One voucher specimen exists for the 1978 Hillsborough County, Florida record (UF 171711).

References: (click for full references)

Atz, J.W. 1962. Effects of hybridization on pigmentation in fishes of the genus Xiphophorus. Zoologica 47:153-181.

Courtenay, W.R., Jr., and J.E. Deacon. 1982. Status of introduced fishes in certain spring systems in southern Nevada. Great Basin Naturalist 42(3):361-366.

Courtenay, W.R., Jr., H.F. Sahlman, W.W. Miley, II, and D.J. Herrema. 1974. Exotic fishes in fresh and brackish waters of Florida. Biological Conservation 6(4):292-302.

Deacon, J.E., and J.E. Williams. 1984. Annotated list of the fishes of Nevada. Proceedings of the Biological Society of Washington 97(1):103-118.

Gordon, H., and M. Gordon. 1957. Maintenance of polymorphism by potentially injurious genes in eight natural populations of the platyfish, Xiphophorus maculatus. Journal of Genetics 55(1):1-44.

Gordon, M., and D.E. Rosen. 1951. Genetics of species differences in the morphology of the male genitaliaof xiphophorin fishes. Bulletin of the American Museum of Natural History 95(7):415-464.

Page, L.M., and B.M. Burr. 1991. A field guide to freshwater fishes of North America north of Mexico. The Peterson Field Guide Series, volume 42. Houghton Mifflin Company, Boston, MA.

Rosen, D.E. 1960. Middle-American poeciliid fishes of the genus Xiphophorus. Bulletin of the Florida State Museum Biological Sciences 5(4):57-242.

Rosen, D.E. 1979. Fishes from the uplands and intermontane basins of Guatemala: revisionary studies and comparative geography. Bulletin of the American Museum of Natural History 162:267-376.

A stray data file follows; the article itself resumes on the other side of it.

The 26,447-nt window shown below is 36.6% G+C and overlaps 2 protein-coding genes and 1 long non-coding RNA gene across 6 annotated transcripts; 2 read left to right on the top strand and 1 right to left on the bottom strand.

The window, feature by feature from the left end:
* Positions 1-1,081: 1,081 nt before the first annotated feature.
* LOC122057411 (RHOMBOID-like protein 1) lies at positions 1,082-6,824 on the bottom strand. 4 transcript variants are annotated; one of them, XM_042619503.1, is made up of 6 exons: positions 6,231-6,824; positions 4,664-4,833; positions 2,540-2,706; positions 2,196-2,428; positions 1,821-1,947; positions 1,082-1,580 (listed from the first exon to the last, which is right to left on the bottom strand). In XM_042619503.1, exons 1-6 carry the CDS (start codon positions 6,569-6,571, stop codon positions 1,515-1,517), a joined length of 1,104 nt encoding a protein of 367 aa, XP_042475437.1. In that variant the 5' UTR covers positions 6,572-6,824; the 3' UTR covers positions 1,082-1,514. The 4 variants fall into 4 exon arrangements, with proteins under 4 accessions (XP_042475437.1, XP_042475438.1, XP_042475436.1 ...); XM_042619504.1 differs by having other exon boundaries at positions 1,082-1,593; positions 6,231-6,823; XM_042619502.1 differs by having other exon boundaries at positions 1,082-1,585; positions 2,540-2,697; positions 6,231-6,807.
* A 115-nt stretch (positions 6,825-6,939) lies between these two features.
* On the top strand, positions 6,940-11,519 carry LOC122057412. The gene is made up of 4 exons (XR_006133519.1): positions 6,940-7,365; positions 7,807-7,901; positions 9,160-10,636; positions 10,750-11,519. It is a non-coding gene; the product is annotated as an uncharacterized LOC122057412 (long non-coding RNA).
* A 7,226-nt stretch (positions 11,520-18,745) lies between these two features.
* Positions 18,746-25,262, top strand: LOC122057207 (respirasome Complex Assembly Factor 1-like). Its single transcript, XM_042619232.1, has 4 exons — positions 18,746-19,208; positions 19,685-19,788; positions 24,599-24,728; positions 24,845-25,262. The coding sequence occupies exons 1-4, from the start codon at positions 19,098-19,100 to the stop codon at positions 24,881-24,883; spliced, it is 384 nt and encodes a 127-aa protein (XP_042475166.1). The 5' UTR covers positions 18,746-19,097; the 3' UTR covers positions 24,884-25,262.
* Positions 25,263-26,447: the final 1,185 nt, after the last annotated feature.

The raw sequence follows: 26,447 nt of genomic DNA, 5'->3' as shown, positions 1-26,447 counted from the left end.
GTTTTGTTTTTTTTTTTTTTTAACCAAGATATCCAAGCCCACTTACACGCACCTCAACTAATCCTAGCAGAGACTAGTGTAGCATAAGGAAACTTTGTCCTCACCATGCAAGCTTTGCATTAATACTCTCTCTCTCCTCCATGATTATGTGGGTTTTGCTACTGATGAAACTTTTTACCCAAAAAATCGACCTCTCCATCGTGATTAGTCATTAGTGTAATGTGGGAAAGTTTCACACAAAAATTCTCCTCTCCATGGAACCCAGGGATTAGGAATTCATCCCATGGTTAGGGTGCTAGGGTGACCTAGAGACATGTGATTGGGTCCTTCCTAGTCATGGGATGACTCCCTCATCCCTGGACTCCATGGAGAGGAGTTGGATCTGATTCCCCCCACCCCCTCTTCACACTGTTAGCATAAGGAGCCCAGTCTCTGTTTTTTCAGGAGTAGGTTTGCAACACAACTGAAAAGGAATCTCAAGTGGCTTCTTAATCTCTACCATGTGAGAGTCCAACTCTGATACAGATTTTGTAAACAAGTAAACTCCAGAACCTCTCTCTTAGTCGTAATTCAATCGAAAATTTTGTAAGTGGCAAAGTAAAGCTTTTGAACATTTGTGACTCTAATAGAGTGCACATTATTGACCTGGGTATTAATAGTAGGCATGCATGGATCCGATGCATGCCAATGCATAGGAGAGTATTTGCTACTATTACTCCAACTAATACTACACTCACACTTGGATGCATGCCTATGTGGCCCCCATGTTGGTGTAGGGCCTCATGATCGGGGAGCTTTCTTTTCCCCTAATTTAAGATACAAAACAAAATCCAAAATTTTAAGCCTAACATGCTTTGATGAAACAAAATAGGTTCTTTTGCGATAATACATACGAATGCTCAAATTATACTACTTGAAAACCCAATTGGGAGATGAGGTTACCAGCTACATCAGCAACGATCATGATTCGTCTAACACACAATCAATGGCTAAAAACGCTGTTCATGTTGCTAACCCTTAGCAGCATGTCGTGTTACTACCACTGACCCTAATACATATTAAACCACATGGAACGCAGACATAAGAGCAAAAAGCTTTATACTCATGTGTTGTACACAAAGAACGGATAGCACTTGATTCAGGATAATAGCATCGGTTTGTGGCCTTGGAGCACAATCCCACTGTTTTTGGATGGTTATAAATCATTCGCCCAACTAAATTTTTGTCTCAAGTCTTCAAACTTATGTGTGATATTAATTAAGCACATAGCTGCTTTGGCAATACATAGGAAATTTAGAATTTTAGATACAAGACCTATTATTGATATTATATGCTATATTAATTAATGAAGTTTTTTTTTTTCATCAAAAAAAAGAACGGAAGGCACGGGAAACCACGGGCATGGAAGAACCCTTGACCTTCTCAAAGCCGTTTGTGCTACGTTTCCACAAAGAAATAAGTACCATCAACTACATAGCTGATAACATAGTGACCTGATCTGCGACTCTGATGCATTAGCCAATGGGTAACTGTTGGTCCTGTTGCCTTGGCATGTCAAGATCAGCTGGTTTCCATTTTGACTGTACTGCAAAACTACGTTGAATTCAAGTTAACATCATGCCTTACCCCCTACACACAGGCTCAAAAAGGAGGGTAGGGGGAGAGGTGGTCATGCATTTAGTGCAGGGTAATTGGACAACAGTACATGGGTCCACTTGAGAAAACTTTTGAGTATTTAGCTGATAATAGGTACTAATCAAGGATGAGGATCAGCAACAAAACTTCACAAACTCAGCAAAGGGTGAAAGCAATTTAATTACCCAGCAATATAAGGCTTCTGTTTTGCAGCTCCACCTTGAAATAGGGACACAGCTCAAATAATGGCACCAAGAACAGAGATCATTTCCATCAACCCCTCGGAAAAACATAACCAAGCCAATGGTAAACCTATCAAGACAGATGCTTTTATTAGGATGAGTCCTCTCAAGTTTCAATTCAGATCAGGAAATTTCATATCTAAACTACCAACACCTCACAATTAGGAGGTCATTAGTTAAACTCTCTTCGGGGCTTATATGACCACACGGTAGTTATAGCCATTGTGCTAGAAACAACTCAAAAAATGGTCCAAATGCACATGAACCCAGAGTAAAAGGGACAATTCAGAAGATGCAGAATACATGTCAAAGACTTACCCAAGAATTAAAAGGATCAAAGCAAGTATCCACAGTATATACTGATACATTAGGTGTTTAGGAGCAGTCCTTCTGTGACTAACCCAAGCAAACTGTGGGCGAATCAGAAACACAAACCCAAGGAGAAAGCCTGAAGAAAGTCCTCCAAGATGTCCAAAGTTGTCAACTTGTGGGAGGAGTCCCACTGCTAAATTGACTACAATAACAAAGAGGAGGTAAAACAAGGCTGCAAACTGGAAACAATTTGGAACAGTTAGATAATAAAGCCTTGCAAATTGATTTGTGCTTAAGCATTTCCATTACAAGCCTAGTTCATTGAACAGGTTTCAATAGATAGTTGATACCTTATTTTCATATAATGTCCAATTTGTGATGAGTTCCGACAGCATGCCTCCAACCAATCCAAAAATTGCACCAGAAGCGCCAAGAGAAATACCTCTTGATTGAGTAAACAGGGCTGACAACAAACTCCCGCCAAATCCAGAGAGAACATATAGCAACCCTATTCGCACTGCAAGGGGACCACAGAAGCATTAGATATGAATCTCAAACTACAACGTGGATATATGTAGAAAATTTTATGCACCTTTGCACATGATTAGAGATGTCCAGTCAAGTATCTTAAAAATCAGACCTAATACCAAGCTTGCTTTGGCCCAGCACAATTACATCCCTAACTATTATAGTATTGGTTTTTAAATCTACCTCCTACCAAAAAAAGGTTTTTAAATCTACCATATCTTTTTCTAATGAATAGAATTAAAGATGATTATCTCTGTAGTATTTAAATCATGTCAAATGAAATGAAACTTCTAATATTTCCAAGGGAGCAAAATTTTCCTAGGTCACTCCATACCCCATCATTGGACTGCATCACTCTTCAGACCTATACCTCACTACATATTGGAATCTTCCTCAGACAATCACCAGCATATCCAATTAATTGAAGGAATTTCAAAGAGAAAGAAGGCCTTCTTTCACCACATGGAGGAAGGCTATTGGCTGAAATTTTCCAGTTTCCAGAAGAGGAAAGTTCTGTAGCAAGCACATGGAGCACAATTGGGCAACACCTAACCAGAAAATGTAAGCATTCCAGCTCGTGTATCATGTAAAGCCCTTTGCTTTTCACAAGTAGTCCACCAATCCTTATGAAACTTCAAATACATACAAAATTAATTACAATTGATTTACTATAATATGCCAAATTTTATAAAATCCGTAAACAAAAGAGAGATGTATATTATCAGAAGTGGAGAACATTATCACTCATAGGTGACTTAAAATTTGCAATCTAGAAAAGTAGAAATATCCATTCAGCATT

Shafland, P.L., K.B. Gestring, and M.S. Stanford. 2008. Florida's Exotic Freshwater Fishes - 2007. Florida Scientist 71(3):220-245.

Other Resources:
Fact Sheet for Xiphophorus hellerii - USGS Nonindigenous Aquatic Species Database

Fact Sheet for Xiphophorus maculatus - USGS Nonindigenous Aquatic Species Database

Author: Leo Nico,Pam Fuller, and Bill Loftus

Revision Date: 5/9/2019

Peer Review Date: 9/17/2012

Citation Information:
Leo Nico,Pam Fuller, and Bill Loftus, 2024, Xiphophorus hellerii × maculatus: U.S. Geological Survey, Nonindigenous Aquatic Species Database, Gainesville, FL, https://nas.er.usgs.gov/queries/FactSheet.aspx?SpeciesID=870, Revision Date: 5/9/2019, Peer Review Date: 9/17/2012, Access Date: 5/22/2024

This information is preliminary or provisional and is subject to revision. It is being provided to meet the need for timely best science. The information has not received final approval by the U.S. Geological Survey (USGS) and is provided on the condition that neither the USGS nor the U.S. Government shall be held liable for any damages resulting from the authorized or unauthorized use of the information.


The data represented on this site vary in accuracy, scale, completeness, extent of coverage and origin. It is the user's responsibility to use these data consistent with their intended purpose and within stated limitations. We highly recommend reviewing metadata files prior to interpreting these data.

Citation information: U.S. Geological Survey. [2024]. Nonindigenous Aquatic Species Database. Gainesville, Florida. Accessed [5/22/2024].